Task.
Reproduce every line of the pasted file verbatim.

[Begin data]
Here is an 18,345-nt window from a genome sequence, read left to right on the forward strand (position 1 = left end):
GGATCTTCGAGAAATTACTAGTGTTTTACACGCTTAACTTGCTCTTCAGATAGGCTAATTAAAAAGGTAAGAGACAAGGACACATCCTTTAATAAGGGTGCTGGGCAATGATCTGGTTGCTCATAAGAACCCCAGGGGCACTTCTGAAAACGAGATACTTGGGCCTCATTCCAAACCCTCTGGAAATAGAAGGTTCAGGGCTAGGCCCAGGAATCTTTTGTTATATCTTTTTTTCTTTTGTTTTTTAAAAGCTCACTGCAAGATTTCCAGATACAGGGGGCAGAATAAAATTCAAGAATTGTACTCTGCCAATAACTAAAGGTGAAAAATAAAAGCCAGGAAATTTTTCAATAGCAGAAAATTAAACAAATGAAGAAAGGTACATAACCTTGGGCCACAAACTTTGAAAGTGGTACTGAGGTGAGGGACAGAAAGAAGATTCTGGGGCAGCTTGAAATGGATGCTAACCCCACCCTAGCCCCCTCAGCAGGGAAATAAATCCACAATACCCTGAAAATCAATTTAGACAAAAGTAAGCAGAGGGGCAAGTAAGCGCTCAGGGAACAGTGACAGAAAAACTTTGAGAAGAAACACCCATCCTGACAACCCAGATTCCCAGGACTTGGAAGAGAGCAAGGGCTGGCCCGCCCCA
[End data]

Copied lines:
Here is an 18,345-nt window from a genome sequence, read left to right on the forward strand (position 1 = left end):
GGATCTTCGAGAAATTACTAGTGTTTTACACGCTTAACTTGCTCTTCAGATAGGCTAATTAAAAAGGTAAGAGACAAGGACACATCCTTTAATAAGGGTGCTGGGCAATGATCTGGTTGCTCATAAGAACCCCAGGGGCACTTCTGAAAACGAGATACTTGGGCCTCATTCCAAACCCTCTGGAAATAGAAGGTTCAGGGCTAGGCCCAGGAATCTTTTGTTATATCTTTTTTTCTTTTGTTTTTTAAAAGCTCACTGCAAGATTTCCAGATACAGGGGGCAGAATAAAATTCAAGAATTGTACTCTGCCAATAACTAAAGGTGAAAAATAAAAGCCAGGAAATTTTTCAATAGCAGAAAATTAAACAAATGAAGAAAGGTACATAACCTTGGGCCACAAACTTTGAAAGTGGTACTGAGGTGAGGGACAGAAAGAAGATTCTGGGGCAGCTTGAAATGGATGCTAACCCCACCCTAGCCCCCTCAGCAGGGAAATAAATCCACAATACCCTGAAAATCAATTTAGACAAAAGTAAGCAGAGGGGCAAGTAAGCGCTCAGGGAACAGTGACAGAAAAACTTTGAGAAGAAACACCCATCCTGACAACCCAGATTCCCAGGACTTGGAAGAGAGCAAGGGCTGGCCCGCCCCA